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...And Memorable Friends - Perl

This week, Perl 101 introduces you to subroutines and teaches youhow to structure your code for maximum reusability. Also included: returnvalues, my() and local() constructs, and a marriage proposal.

TABLE OF CONTENTS:
  1. Perl 101 (Part 5) - Sub-Zero Code
  2. Great Movies...
  3. ...And Memorable Friends
  4. Popping The Question
  5. Turning Up The Heat
  6. My() Hero!
  7. The Age Gauge
By: Vikram Vaswani and Harish Kamath, (c) Melonfire
Rating: starstarstarstarstar / 7
July 21, 2000

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Of course, defining a subroutine is only half of the puzzle - for it to be of any use at all, you need to invoke it. In Perl, this is accomplished by calling the subroutine by its name, as we've done in the last line of the example above. When invoking a subroutine in this manner, it's usually a good idea to precede the name with an ampersand [&]- this is not essential, though, and the following would also work:

#!/usr/bin/perl # define a subroutine sub greatest_movie { print "Star Wars\n"; } # main program begins here print "Question: which is the greatest movie of all time?\n"; # call the subroutine greatest_movie; # ask another question print "Question: which movie introduced the world to Luke Skywalker, Yoda and Darth Vader?\n"; # call the subroutine greatest_movie;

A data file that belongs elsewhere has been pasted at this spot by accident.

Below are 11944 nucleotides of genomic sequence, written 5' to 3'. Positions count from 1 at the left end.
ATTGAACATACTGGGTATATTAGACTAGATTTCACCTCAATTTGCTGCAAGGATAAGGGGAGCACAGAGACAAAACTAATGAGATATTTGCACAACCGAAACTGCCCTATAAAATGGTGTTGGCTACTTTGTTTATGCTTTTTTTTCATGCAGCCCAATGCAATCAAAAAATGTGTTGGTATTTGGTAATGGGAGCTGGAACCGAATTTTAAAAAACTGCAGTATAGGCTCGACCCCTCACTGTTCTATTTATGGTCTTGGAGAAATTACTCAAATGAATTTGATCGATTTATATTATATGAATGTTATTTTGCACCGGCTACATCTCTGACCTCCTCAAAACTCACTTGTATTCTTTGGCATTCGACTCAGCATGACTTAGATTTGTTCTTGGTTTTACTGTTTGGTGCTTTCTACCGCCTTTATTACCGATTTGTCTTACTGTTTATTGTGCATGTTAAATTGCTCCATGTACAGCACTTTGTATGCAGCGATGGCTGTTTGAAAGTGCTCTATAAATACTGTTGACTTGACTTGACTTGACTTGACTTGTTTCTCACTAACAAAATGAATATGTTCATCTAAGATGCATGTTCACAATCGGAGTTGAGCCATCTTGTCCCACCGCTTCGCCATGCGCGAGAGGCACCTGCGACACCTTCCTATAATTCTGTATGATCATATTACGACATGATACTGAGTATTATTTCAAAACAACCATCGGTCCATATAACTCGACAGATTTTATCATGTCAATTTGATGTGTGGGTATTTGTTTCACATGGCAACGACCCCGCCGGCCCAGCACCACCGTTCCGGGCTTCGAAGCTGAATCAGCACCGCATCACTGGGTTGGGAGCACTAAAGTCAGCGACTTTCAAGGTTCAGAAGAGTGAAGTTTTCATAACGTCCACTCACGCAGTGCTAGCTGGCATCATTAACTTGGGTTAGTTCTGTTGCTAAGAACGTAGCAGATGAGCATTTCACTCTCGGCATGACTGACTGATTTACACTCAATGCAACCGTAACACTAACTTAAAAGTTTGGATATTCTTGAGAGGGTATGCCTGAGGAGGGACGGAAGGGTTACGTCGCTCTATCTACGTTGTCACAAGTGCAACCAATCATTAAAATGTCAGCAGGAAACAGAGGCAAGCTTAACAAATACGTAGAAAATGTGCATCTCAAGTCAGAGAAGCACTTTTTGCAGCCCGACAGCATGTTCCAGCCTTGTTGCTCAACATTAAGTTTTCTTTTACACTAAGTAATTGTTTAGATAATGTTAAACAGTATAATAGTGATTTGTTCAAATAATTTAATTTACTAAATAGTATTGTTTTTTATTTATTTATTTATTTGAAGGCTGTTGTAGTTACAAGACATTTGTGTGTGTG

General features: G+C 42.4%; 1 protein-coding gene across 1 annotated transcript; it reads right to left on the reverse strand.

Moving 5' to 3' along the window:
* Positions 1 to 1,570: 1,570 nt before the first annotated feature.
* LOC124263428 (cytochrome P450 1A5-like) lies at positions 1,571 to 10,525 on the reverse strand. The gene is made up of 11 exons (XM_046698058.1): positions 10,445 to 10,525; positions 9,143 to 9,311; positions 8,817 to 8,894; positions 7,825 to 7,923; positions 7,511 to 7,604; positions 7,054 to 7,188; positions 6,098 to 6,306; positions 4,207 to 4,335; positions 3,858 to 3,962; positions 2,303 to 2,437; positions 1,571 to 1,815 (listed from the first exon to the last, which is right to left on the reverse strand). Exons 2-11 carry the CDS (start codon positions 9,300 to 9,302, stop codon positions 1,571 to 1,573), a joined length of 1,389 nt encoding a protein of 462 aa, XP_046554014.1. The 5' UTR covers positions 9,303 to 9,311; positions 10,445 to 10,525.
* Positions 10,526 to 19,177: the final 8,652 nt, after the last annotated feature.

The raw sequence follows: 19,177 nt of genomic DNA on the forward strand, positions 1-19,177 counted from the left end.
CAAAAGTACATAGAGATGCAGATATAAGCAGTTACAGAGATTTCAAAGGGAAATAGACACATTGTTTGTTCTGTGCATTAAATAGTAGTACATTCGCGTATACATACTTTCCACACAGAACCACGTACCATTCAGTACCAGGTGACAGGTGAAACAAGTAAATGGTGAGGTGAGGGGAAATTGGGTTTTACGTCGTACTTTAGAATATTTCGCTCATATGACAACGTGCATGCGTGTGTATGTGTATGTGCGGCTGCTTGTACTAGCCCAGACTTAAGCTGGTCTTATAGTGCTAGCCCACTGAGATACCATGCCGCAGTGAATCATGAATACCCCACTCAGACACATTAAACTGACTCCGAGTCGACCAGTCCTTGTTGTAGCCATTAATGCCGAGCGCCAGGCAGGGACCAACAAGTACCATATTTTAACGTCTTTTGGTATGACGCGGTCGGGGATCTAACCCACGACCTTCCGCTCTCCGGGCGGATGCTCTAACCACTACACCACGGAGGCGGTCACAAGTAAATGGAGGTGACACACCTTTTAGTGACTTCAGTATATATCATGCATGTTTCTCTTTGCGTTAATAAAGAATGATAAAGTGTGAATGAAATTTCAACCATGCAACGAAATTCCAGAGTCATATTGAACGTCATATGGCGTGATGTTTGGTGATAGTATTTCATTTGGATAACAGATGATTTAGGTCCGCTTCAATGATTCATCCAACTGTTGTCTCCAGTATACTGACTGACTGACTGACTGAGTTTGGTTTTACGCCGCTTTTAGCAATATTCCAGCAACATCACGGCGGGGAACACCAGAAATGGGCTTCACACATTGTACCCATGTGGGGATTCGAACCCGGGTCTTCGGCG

However, it's good programming practice to precede the name of a Perl subroutine with an ampersand when invoking it - this helps to differentiate the Perl subroutine from array or scalar variables that may have the same name, and from pre-defined Perl functions. For example, consider this piece of code, in which we've defined a subroutine called &print, which also happens to be the name of the in-built Perl print() function:

#!/usr/bin/perl # define a subroutine sub print { print "Ross\n"; } # main program begins here print "Question: which Friend once had a pet monkey?\n"; # call the subroutine print;
In this case, when you run the program, you'll get the following:
Question: which Friend once had a pet monkey?

Here, Perl assumes that the line containing the print statement is a call to the in-built Perl print() function, rather than the user-defined Perl &print subroutine. To avoid this kind of error, you should either avoid naming your subroutines after reserved words, or precede the subroutine call with an ampersand. In the example above, if you changed the last line from

print;
to

&print;
Perl would understand the subroutine call correctly, and display the desired output.


Question: which Friend once had a pet monkey?
Ross



This article copyright Melonfire 2000. All rights reserved.

 
 
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